Obviously, I would expect the amount of power at a receiver would vary greatly based on distance from, and the power/efficiency of, the transmitter. But I don't really have a good sense for what "ballpark" the power would even be in for a "good quality" signal. Is it — milliwatts? picowatts?


The answer for a literal "S9" value is actually pretty simple! According to the table in this helpful article on S-meters, S9 corresponds to 50 picowatts of input power.

This is actually by definition: a standard S9 value was defined as 50 μV in the HF range (but 5 μV for frequencies above 30 MHz) — and at 50 ohms impedance, such voltage is developed by that approximately 50 pW of power. To avoid a dependency on impedance, the standard has apparently been updated directly in terms of power. The Wikipedia S Meter article cites:

IARU Region 1 Technical Recommendation R.1 defines S9 for the HF bands to be a receiver input power of -73 dBm. This is a level of 50 microvolts at the receiver's antenna input assuming the input impedance of the receiver is 50 ohms.

All other standard S-values are relative to this S9 definition [which I ended up finding in the IARU Region 1 HF Manager Handbook, chapter 8.2.1 rather than Wikipedia's citation]. Granted, the signal meter on any given receiver may or may not actually give readings according to this full standard, but contrary to rumors, at least there is a standard.

Since I had started to work out my own estimate via Free-space path loss equations before I thought to simply search for the S-value definitions, I thought it'd be interesting to see what sort of distance S9 would then correspond to given a 100W transmission between two dipoles.

Re-arranging the Friis transmission equation, and neglecting all other factors, this works out to:

$$ R = \lambda / 4 \pi \cdot 10^{\large (G_r + G_t + P_t - P_r)/20} $$

For the following values:

Pr = -73 dBm (S9 power at receiver relative to millwatts)
Pt = 50 dBm (100W output power from transmitter)
Gt = Gr = 2.15 dBi (half-wave dipole gain over isotropic)
λ = 40 meters (is a fun band)

Works out to:

$$ 40/(4\cdot\pi) \cdot 10^{\large (2.15+2.15+50+73) / 20} = 7,376,496.273 $$

So given an otherwise lossless system, but tempered by fairly low-gain antennas, you would, on the 40m band, receive an S9 signal from a 100W transmitter when it was 7375 kilometers away. A longer distance than I imagined! But I guess that's reasonable given complete transmitter system efficiency and no atmospheric attenuation — if calling mere picowatts of energy a "strong signal" is "reasonable" in the first place!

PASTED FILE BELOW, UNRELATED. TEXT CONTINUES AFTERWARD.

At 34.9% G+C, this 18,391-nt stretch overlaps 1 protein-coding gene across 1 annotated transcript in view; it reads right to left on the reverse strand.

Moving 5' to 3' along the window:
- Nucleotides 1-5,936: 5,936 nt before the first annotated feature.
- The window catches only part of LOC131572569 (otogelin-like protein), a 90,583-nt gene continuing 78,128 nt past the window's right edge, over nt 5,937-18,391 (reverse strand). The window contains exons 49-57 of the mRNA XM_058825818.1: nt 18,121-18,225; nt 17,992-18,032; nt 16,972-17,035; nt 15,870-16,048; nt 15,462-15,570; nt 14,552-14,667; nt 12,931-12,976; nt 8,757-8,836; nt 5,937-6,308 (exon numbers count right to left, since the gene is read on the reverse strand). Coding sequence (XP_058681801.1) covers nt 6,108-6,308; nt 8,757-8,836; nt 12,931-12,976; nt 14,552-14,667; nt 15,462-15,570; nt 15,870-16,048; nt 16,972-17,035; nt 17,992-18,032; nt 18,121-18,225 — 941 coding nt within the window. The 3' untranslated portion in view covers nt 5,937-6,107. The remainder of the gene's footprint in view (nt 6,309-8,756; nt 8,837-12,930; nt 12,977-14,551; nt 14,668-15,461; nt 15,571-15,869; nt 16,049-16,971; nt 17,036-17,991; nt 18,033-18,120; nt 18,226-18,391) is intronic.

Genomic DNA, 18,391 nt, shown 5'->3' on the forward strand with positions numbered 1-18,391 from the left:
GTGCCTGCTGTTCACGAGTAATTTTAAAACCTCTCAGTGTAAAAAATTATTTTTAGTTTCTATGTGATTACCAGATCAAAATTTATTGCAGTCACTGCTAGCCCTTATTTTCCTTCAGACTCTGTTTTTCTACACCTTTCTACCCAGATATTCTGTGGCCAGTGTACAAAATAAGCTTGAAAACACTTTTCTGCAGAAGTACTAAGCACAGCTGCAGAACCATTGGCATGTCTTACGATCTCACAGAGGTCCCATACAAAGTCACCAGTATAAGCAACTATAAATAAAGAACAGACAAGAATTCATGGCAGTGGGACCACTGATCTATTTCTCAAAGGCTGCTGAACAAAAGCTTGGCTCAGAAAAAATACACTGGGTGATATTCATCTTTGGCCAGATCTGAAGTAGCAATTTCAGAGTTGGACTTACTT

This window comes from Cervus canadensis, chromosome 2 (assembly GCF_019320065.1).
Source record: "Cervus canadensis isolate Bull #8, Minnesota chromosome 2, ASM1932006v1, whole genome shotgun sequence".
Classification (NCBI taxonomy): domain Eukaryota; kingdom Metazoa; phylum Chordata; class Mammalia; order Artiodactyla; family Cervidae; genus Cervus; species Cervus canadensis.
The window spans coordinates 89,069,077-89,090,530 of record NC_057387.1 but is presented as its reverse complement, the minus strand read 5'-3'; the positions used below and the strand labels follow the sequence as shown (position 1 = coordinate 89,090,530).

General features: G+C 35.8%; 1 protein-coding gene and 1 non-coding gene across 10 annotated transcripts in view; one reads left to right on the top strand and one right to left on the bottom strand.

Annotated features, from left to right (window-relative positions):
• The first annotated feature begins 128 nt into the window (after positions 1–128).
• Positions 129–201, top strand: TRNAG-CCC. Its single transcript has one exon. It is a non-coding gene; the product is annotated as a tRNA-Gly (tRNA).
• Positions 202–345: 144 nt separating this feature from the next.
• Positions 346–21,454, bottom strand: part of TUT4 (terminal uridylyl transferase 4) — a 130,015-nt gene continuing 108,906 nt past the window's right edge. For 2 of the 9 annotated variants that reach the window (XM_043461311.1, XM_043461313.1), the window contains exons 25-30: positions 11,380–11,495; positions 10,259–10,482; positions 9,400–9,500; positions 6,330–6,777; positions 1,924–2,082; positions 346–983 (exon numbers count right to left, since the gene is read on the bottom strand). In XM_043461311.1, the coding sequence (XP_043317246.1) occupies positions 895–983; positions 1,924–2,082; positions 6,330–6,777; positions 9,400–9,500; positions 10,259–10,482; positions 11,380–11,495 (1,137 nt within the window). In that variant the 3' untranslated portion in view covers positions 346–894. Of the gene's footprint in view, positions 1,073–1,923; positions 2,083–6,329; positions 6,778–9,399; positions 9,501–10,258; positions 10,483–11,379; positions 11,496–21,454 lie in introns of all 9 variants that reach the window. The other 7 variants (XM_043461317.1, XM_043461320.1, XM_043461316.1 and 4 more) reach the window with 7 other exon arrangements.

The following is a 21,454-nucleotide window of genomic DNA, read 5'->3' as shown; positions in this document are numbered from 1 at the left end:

• $\begingroup$ If it were me, I'd avoid putting the voltage figures up front, since voltage can always be transformed so it doesn't represent something inherent to the signal like power does. $\endgroup$
    – Kevin Reid AG6YO
    Dec 15 '16 at 22:53
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    $\begingroup$ On HF, the noise floor is already high, and if you are on SSB the power is spread over a relatively large bandwidth compared to CW. I'd suppose in practice it requires quite a lot more power than a strictly defined S9 to achieve a subjective S9 in these conditions. $\endgroup$ Dec 16 '16 at 3:52
  • 2
    $\begingroup$ Friis equation really doesn't work at all outside of free space and shouldn't be used for range estimations on Earth at all. $\endgroup$
    – AndrejaKo
    Dec 16 '16 at 9:29
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    $\begingroup$ In case of mountain tops, tall buildings and similar situations, you have the issues with Fresnel zones. Read up a bit about them. As a rule of thumb, on 2 m, first Fresnel zone is around 230 m and on 430, it's around 130 m at the widest point. Therefore, you'd need to be very high above local terrain for them to be insignificant. Things do change at microwave frequencies though, so if you have links on 1.2 GHz, 2.3 GHz or up, influence is not so high, but they still need to be taken into account in say WiFi planning or similar. $\endgroup$
    – AndrejaKo
    Dec 17 '16 at 21:13
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    $\begingroup$ Playing with VOACAP you can get more realistic estimates of path loss. You'll also see that as a general rule, the received power is higher at lower frequencies, but so is the noise floor. $\endgroup$ Mar 21 '17 at 22:38

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